What is Laser Eye Surgery?
Laser eye surgery is a procedure which will permanently correct a person’s sight. There are several types of laser treatment which correct refractive error. These include Photorefractive Keratectomy (PRK), Photoastigmatic Refractive Keratectomy (PARK) and Laser Assisted In Situ Keratomileusis (LASIK).
Lasers emit ultraviolet light (radiation) which is absorbed by the surface of the cornea and removes very small amounts of tissue from the front of the cornea. This alters the shape of the cornea which changes the eye’s ability to focus, correcting the vision.
Laser TechniquesPhotorefractive Keratectomy (PRK) involves beaming the laser directly to the surface of the cornea after the layer of surface cells has been removed. This technique is widely used to correct short-sightedness.
Photoastigmatic Refractive Keratectomy (PARK) is similar to PRK except the pattern of tissue removed from the cornea is altered to correct astigmatism as well as short-sightedness.
Laser Assisted In Situ Keratomileusis (LASIK) combines a surgical technique which creates a thin, hinged surface flap of cornea which is gently moved aside before the laser is applied to the deeper layers of the cornea. The flap is repositioned afterwards.
This treatment can correct short-sightedness, long-sightedness and astigmatism.
Which Conditions Cannot be Treated?Laser surgery cannot treat age-related presbyopia and the need for reading glasses which usually affects people in their mid-40s. Many people will continue to need glasses for some activities. One in three people who have had surgery use glasses for some purposes such as night driving.
CostsLaser treatment is not available on the NHS because poor vision is not a life-threatening condition. Costs will vary around the country but on average private treatment will cost around £1,000 - £1,500 per eye. Always check exactly what is included in the price.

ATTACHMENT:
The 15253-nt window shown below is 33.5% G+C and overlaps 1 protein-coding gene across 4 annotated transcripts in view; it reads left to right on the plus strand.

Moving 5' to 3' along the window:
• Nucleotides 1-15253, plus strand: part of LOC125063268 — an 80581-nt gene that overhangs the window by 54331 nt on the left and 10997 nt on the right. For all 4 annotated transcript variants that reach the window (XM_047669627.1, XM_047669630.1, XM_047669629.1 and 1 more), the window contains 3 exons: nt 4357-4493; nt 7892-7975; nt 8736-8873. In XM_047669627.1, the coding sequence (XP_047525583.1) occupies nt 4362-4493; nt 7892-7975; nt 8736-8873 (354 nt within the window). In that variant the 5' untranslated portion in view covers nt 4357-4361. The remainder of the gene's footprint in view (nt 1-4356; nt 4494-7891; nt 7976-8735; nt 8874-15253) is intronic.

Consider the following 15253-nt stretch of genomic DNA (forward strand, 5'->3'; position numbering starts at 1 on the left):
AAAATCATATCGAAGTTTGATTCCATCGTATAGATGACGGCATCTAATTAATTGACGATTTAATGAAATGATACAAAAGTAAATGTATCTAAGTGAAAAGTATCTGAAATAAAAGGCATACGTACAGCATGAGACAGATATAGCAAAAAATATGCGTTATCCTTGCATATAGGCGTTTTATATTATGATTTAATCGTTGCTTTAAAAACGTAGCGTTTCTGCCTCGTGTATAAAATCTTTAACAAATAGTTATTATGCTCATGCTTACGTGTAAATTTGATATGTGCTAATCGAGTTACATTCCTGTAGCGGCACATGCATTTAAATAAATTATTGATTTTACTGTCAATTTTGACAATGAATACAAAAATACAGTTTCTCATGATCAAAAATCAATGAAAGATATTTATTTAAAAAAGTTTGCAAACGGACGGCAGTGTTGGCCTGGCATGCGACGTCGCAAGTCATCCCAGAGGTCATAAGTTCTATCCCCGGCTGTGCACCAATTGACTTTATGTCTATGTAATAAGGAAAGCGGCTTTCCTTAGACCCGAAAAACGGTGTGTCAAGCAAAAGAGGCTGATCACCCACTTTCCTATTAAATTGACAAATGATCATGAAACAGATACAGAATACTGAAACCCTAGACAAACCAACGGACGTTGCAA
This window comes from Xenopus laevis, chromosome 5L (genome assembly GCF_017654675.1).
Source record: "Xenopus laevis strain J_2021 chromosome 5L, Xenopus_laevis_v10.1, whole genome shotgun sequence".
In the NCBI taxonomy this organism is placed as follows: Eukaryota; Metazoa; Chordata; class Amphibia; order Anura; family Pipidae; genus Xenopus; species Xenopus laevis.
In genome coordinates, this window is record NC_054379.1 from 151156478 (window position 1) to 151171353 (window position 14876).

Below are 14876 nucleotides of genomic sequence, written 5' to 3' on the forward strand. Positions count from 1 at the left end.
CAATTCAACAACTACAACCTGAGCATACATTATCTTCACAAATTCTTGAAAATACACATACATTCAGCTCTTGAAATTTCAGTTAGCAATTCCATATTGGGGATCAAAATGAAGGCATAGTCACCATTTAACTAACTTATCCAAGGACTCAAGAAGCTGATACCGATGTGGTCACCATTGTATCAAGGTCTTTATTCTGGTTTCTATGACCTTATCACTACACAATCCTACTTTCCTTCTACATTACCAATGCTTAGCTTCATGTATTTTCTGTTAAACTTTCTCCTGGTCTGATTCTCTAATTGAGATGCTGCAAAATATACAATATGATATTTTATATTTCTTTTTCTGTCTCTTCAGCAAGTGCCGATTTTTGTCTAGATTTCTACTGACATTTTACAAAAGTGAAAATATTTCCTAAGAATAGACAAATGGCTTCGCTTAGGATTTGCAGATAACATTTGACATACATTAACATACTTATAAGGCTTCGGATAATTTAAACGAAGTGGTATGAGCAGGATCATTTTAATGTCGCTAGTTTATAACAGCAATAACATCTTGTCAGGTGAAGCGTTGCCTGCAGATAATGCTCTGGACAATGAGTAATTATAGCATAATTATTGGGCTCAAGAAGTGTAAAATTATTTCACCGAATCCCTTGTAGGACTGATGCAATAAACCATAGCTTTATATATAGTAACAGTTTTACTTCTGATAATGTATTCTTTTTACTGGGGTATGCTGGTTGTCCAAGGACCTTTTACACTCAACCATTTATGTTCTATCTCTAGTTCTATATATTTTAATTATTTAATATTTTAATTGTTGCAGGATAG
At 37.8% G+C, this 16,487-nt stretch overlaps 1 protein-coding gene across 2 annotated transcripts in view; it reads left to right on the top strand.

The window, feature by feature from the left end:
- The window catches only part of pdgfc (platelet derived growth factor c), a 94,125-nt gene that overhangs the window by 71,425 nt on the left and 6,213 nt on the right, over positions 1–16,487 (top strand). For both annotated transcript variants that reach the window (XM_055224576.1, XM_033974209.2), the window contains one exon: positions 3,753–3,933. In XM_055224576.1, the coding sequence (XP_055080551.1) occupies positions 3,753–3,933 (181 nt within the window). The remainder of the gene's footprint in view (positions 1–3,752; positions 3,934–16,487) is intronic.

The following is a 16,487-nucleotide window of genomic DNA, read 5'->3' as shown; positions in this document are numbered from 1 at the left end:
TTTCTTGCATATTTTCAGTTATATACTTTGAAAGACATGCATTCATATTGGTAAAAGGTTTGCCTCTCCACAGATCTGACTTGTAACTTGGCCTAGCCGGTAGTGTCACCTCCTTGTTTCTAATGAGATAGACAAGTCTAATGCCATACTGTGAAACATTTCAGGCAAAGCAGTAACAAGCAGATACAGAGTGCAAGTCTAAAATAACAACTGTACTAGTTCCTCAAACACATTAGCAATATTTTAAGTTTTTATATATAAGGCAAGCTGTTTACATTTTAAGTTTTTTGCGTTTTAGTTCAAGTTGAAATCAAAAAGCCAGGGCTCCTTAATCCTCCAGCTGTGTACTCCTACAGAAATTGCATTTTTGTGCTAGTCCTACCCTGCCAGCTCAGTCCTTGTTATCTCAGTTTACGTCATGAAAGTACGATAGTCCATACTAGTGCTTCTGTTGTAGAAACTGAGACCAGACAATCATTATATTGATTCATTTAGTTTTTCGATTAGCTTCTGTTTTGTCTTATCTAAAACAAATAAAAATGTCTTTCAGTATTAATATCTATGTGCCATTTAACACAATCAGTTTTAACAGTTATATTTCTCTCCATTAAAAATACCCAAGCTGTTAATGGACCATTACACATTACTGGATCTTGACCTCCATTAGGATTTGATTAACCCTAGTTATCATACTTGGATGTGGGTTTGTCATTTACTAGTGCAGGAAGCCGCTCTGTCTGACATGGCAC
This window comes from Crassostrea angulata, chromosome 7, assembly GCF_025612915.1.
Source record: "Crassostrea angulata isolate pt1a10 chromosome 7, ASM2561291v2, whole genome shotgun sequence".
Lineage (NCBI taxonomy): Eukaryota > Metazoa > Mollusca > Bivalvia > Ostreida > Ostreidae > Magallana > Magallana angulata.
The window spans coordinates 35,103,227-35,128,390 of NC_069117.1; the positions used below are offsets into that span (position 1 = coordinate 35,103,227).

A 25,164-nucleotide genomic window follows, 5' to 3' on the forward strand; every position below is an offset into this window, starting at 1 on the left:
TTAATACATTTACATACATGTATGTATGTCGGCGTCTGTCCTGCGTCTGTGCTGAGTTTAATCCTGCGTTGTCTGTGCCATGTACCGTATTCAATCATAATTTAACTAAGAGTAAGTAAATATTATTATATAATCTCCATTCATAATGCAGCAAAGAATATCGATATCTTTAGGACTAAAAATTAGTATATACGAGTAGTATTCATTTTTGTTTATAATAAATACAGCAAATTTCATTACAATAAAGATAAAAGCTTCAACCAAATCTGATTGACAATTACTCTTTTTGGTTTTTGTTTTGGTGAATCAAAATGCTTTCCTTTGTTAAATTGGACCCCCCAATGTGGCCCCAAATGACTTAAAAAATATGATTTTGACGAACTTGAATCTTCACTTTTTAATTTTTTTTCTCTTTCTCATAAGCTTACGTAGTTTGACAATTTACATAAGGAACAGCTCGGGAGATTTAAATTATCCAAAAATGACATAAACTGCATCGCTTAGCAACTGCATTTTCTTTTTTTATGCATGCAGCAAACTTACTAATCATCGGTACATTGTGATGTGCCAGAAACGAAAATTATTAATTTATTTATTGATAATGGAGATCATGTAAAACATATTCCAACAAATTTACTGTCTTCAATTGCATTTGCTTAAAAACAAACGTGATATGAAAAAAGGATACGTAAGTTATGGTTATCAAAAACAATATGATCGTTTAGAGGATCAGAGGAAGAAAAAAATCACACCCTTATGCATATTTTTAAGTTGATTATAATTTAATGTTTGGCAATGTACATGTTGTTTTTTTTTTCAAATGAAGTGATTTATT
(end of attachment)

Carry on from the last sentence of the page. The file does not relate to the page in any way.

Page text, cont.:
Generally one eye is done at a time to reduce the risk of cross contamination if complications arise. It is possible to have LASIK treatment on both eyes on the same day but your ophthalmologist will advise you of the risks.
RisksNow that laser eye surgery is more common, the risk of complications are reducing, and many people with sight problems believe the benefits out weigh the risk. It must be remembered that any type of surgery will present a risk of some level, however there are a few steps you can take to minimise the risk.
Find out the surgeon’s success rate. In general the more operations a surgeon has performed the higher the success rate. In some cases after the surgery a persons sight may not be as good as when they were wearing glasses. The difference may be minor but check what results the surgeon has had. It is also worth checking how many patients have had to return for further treatment. Find out how frequently the surgeon has experienced complications and the reason for them.
According to the Royal College of Ophthalmologists, complications occur in less than 5% of cases. Some people find they suffer from dry eye after laser treatment. If this problem persist artificial tear supplements might be needed.
Some people experience a glare or halo effects when driving at night time after treatment. This is more likely to occur in cases when a high level or sight correction is needed but this is not usually a severe occurrence. Other complications could include thinning of the eye wall which can cause the shape of the eye to be unstable. Severe loss of vision is very rare but there have been cases where patients have required further surgery on the cornea or had to wear hard lenses to restore their sight.